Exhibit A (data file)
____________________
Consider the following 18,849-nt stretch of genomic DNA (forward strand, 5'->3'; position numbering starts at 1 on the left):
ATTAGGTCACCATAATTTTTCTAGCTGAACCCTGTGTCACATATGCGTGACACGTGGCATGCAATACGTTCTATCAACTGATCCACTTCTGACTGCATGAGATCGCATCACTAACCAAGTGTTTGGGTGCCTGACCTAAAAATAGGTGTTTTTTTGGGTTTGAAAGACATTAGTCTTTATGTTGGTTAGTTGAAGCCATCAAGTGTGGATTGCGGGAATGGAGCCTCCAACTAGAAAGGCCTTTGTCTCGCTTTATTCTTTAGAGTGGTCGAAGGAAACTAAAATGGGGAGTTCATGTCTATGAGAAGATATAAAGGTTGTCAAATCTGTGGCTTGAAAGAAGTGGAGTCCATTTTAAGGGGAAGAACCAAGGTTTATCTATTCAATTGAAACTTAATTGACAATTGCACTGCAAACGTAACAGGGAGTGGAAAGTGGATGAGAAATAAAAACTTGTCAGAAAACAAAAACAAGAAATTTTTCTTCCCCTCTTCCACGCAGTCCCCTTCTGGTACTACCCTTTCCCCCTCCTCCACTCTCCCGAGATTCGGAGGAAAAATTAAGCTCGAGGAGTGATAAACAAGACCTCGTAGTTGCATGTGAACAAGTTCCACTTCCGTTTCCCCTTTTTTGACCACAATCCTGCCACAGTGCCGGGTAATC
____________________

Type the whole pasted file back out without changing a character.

Consider the following 18,849-nt stretch of genomic DNA (forward strand, 5'->3'; position numbering starts at 1 on the left):
ATTAGGTCACCATAATTTTTCTAGCTGAACCCTGTGTCACATATGCGTGACACGTGGCATGCAATACGTTCTATCAACTGATCCACTTCTGACTGCATGAGATCGCATCACTAACCAAGTGTTTGGGTGCCTGACCTAAAAATAGGTGTTTTTTTGGGTTTGAAAGACATTAGTCTTTATGTTGGTTAGTTGAAGCCATCAAGTGTGGATTGCGGGAATGGAGCCTCCAACTAGAAAGGCCTTTGTCTCGCTTTATTCTTTAGAGTGGTCGAAGGAAACTAAAATGGGGAGTTCATGTCTATGAGAAGATATAAAGGTTGTCAAATCTGTGGCTTGAAAGAAGTGGAGTCCATTTTAAGGGGAAGAACCAAGGTTTATCTATTCAATTGAAACTTAATTGACAATTGCACTGCAAACGTAACAGGGAGTGGAAAGTGGATGAGAAATAAAAACTTGTCAGAAAACAAAAACAAGAAATTTTTCTTCCCCTCTTCCACGCAGTCCCCTTCTGGTACTACCCTTTCCCCCTCCTCCACTCTCCCGAGATTCGGAGGAAAAATTAAGCTCGAGGAGTGATAAACAAGACCTCGTAGTTGCATGTGAACAAGTTCCACTTCCGTTTCCCCTTTTTTGACCACAATCCTGCCACAGTGCCGGGTAATC